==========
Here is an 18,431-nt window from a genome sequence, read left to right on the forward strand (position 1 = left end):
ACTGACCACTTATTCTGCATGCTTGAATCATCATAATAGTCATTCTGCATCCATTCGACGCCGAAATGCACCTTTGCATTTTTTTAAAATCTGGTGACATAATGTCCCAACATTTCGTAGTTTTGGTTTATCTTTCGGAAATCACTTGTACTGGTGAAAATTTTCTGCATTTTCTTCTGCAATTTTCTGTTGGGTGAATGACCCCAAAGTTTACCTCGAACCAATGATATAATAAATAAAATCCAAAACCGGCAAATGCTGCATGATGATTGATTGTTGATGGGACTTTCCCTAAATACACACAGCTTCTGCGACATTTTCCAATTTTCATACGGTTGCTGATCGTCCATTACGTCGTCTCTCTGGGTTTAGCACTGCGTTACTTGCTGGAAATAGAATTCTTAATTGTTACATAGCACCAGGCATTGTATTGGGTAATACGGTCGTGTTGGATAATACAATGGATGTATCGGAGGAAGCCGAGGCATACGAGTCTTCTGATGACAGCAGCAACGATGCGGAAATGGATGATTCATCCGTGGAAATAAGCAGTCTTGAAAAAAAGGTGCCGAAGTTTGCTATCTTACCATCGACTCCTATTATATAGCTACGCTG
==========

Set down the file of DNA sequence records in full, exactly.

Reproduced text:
Here is an 18,431-nt window from a genome sequence, read left to right on the forward strand (position 1 = left end):
ACTGACCACTTATTCTGCATGCTTGAATCATCATAATAGTCATTCTGCATCCATTCGACGCCGAAATGCACCTTTGCATTTTTTTAAAATCTGGTGACATAATGTCCCAACATTTCGTAGTTTTGGTTTATCTTTCGGAAATCACTTGTACTGGTGAAAATTTTCTGCATTTTCTTCTGCAATTTTCTGTTGGGTGAATGACCCCAAAGTTTACCTCGAACCAATGATATAATAAATAAAATCCAAAACCGGCAAATGCTGCATGATGATTGATTGTTGATGGGACTTTCCCTAAATACACACAGCTTCTGCGACATTTTCCAATTTTCATACGGTTGCTGATCGTCCATTACGTCGTCTCTCTGGGTTTAGCACTGCGTTACTTGCTGGAAATAGAATTCTTAATTGTTACATAGCACCAGGCATTGTATTGGGTAATACGGTCGTGTTGGATAATACAATGGATGTATCGGAGGAAGCCGAGGCATACGAGTCTTCTGATGACAGCAGCAACGATGCGGAAATGGATGATTCATCCGTGGAAATAAGCAGTCTTGAAAAAAAGGTGCCGAAGTTTGCTATCTTACCATCGACTCCTATTATATAGCTACGCTG